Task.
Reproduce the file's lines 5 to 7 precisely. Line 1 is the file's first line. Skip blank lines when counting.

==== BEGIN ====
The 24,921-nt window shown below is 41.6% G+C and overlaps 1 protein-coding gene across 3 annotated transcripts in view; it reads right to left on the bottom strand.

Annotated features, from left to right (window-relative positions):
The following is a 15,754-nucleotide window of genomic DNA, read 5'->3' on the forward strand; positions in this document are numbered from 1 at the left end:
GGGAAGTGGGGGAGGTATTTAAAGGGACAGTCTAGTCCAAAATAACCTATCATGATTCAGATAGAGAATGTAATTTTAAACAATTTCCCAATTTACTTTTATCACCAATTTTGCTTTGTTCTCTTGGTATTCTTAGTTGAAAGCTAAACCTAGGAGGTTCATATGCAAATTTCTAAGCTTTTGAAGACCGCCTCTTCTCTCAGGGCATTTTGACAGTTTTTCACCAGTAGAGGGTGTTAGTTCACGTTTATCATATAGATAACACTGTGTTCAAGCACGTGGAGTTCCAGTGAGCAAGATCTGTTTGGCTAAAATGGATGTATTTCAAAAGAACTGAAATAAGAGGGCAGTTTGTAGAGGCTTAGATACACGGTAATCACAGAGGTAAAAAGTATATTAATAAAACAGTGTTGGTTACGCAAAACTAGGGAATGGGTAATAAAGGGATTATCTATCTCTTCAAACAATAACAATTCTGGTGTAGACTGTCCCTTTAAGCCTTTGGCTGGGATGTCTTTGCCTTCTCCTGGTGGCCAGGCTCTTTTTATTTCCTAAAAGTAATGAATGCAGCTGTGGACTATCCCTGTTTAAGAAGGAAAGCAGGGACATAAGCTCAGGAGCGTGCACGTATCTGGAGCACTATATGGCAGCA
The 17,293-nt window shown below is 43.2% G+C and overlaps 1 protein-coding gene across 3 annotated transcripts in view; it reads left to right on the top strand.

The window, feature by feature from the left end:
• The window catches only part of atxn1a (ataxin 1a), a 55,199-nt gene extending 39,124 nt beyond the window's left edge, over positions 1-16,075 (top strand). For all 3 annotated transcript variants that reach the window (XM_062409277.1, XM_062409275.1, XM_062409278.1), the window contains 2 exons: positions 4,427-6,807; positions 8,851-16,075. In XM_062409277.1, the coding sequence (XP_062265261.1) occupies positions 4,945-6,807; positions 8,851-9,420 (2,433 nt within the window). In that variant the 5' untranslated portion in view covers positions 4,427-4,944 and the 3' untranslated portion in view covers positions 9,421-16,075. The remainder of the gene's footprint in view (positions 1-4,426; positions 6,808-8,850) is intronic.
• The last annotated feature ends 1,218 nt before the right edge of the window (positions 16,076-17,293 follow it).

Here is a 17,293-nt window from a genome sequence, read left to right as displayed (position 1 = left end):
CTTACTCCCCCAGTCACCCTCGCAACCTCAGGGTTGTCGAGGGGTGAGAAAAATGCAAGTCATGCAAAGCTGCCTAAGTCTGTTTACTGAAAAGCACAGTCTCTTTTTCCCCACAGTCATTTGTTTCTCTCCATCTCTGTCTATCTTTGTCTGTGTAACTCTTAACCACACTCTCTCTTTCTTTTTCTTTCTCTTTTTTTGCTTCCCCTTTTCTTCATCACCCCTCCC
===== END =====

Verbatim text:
The 17,293-nt window shown below is 43.2% G+C and overlaps 1 protein-coding gene across 3 annotated transcripts in view; it reads left to right on the top strand.

The window, feature by feature from the left end:
• The window catches only part of atxn1a (ataxin 1a), a 55,199-nt gene extending 39,124 nt beyond the window's left edge, over positions 1-16,075 (top strand). For all 3 annotated transcript variants that reach the window (XM_062409277.1, XM_062409275.1, XM_062409278.1), the window contains 2 exons: positions 4,427-6,807; positions 8,851-16,075. In XM_062409277.1, the coding sequence (XP_062265261.1) occupies positions 4,945-6,807; positions 8,851-9,420 (2,433 nt within the window). In that variant the 5' untranslated portion in view covers positions 4,427-4,944 and the 3' untranslated portion in view covers positions 9,421-16,075. The remainder of the gene's footprint in view (positions 1-4,426; positions 6,808-8,850) is intronic.